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William Taylor and Polly LaBarre argue that the real head-to-head competition in business today isn't process versus process, or even idea versus idea, but rather "values system versus values system." The business leaders who inspire them and who, they argue, are leading the way into the future, are the ones who have rethought the very idea of business, the market, and both internal and external collaboration. A big part of their book applies the model of open-source software and technology-development to the business, and describes how various corporations have harnessed technology and the world's intellectual resources to solve business problems.
But the technological angle is only part of what makes someone a "maverick at work." Another major focus of the book is on companies that have created an energetic and innovative corporate culture that truly inspires employees and delights customers. Herb Kelleher's Southwest Airlines is always the darling of this sort of analysis, but Taylor and LaBarre also introduce us to Commerce Bank in New York, Anthropologie, the GSD&M advertising agency, and others. These places, the authors argue, are changing what "work" means, and so creating not only customer and employee loyalty, but also (and therefore) business success.
The word *maverick* derives from Texan rancher and politician Sam Maverick, who allowed his unbranded cattle to roam semi-wild instead of branding them and penning them in fenced-in ranges. That sort of independent spirit describes the companies and business leaders profiled in this book. It remains to be seen whether theirs is the way of the future, but Taylor and LaBarre have made a solid (and energizing!) case that it is.
From this readers point of view the authors may have logged thousands of hours researching their subject but still took the easy route: pointing to dozens of examples of successful maverick firms in order to posit that these people have the attributes, the corporate cultures, the sense of difference, that make them true winners. But it would be just as valuable to find Mavericks Who Failed - and I wonder if these original minds could also teach us something. I think this is biased sampling.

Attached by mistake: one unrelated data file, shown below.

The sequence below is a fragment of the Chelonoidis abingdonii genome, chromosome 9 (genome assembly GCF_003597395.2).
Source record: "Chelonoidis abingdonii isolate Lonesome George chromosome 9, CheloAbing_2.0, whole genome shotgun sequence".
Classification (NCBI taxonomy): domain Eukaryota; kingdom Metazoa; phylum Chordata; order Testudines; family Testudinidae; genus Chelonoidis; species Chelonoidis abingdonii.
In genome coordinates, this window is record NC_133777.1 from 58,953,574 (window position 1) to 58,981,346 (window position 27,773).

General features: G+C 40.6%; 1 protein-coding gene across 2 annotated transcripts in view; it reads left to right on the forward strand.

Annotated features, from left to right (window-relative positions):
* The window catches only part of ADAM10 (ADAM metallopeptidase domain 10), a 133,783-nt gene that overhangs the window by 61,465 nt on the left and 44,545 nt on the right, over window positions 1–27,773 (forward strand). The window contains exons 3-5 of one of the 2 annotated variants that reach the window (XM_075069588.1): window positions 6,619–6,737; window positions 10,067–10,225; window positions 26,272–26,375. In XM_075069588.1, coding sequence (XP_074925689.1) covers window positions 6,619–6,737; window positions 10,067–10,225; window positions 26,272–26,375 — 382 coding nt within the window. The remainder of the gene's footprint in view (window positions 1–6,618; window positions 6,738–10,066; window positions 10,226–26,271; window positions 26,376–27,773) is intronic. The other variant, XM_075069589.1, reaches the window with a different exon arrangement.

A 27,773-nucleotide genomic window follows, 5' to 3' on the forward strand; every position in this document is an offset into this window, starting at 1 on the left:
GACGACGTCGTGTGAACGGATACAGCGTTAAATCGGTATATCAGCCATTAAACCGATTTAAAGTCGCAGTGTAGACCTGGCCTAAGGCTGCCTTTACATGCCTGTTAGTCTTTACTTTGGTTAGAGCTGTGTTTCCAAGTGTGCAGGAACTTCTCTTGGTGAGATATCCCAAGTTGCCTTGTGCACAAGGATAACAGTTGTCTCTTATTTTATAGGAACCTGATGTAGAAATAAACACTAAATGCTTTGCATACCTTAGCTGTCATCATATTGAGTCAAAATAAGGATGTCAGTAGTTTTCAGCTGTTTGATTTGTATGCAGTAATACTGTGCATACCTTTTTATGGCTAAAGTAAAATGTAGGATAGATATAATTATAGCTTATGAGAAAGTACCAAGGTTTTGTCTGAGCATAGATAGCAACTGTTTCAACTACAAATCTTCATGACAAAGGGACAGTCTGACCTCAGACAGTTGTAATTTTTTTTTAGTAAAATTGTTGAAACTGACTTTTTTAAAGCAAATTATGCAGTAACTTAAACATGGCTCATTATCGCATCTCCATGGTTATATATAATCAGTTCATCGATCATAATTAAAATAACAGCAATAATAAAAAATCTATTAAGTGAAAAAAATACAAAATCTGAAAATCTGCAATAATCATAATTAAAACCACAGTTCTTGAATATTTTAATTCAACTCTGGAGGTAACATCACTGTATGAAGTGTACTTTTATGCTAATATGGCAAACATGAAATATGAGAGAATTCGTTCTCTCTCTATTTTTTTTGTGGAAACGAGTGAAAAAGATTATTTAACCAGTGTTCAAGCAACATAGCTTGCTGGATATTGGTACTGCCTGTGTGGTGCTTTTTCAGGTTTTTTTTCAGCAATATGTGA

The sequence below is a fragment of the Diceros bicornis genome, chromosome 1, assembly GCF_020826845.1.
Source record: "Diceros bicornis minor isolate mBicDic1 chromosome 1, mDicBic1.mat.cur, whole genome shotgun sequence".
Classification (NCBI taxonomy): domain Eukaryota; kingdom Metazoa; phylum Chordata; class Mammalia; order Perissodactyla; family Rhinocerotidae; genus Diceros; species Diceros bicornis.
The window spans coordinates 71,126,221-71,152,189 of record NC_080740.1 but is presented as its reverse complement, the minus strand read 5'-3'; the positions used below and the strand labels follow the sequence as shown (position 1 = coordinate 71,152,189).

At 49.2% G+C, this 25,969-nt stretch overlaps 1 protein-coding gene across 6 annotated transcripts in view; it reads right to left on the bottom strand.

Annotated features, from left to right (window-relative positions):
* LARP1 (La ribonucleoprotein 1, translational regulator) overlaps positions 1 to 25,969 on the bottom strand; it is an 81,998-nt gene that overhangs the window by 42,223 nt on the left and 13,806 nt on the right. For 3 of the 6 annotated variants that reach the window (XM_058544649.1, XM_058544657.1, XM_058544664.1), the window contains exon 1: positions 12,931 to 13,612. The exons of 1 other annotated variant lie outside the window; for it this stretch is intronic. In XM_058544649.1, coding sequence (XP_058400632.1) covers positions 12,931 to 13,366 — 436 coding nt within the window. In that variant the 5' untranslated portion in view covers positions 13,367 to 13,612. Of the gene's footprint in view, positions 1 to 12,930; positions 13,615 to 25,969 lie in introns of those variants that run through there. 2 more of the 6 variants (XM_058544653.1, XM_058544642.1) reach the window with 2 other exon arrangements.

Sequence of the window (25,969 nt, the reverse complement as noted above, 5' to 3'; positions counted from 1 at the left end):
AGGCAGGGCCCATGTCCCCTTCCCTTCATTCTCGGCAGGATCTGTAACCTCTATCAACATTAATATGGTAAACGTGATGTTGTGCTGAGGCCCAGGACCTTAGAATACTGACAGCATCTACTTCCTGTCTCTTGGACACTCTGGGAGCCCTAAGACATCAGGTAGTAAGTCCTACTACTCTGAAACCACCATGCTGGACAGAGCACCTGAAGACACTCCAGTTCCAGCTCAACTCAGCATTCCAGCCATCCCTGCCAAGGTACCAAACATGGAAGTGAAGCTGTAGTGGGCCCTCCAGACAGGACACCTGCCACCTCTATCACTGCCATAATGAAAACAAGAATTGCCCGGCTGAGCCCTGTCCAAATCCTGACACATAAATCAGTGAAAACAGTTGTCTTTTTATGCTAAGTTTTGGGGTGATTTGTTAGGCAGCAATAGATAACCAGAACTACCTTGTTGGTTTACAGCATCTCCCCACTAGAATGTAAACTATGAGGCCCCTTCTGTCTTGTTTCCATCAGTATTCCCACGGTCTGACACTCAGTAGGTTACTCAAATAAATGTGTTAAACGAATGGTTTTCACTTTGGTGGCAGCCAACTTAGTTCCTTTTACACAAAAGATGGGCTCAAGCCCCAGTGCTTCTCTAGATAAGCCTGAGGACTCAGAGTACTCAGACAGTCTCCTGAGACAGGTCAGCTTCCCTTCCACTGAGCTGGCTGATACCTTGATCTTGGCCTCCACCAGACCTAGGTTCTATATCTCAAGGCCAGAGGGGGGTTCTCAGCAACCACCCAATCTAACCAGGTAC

Make no mistake, this book is inspiring - but in making it case it reads mostly like an affirmation for today's managers who want to shake off the dust from 90s buisness excess. The writers swing the pendulum too far, and as an instructive business book I found it underplays the other factors that make for the business successes identified here: systems, (the man from Procter & Gamble would have had systems drummed into him) cash-flow, customer service and also the obscene element of luck that business writers too often forget about. Much as they like to be, managers - whether Jack Welch or Steve Jobs - are not masters of the universe.
Anytime I hear the word "Maverick," I think either Tom Cruise in the movie Top Gun (before his couch-jumping days on Oprah) or a rebellious outcast in the workplace--so of course I was drawn to this book. The lime-green cover calling to me from the airport bookstore didn't hurt either.
Authors Taylor and Labarre, former editors of Fast Company magazine, encourage us to "think bigger, aim higher, and win more decisively" by following the maverick methods of 32 organizations including Southwest Airlines, Cranium (makers of popular board games), Commerce Bank, Craigslist, and others highlighted in this book. Their goal for Mavericks At Work is to open the reader's eyes, engage his imagination, and equip him with the tools to act boldly by sharing "next" rather than "best" practices relevant for the 21st century. After reading this book, I believe they've succeeded.
In 12 chapters, the authors discuss the value of disruptive points of view. By shunning traditional strategies, maverick companies like Cranium and Southwest Airlines have completely revitalized mature industries in order to reconnect with customers. The authors also highlight the value of open-source innovation in helping companies like Goldcorp tap into new ideas from external sources. Subsequent chapters emphasize the importance of innovation networks, continuous learning, emotional branding, and the power of people. The Appendix offers valuable resources for follow-on reading.
The writing is engaging and upbeat although I found it very difficult to follow the flow of the content and organization of this book. Chapters didn't transition smoothly so I had to re-read previous sections in order to figure out how the next chapter applied. It's possible that this follows the "maverick" style the authors are promoting. In other words, the authors are practicing what they preach by challenging the reader through a non-linear and original thought process. Still, Mavericks At Work is the treatise on how to be unique and profitable in a sea of copycat competitors.
This book is for corporate executives, entrepreneurs, or anyone desiring to break the mold by applying unconventional ideas and unusual strategies in order to reshape an industry, revitalize products and services, or even reinvent one's own perspective.
Armchair Interviews says: Highly recommended.
Here are some of the more interesting excerpts I flagged as I read this one:
* Southwest didn't flourish just because its fares were cheaper...Southwest flourished because it reimagined what it means to be an airline.
* If you want to renew and re-energize an industry...don't hire people from that industry.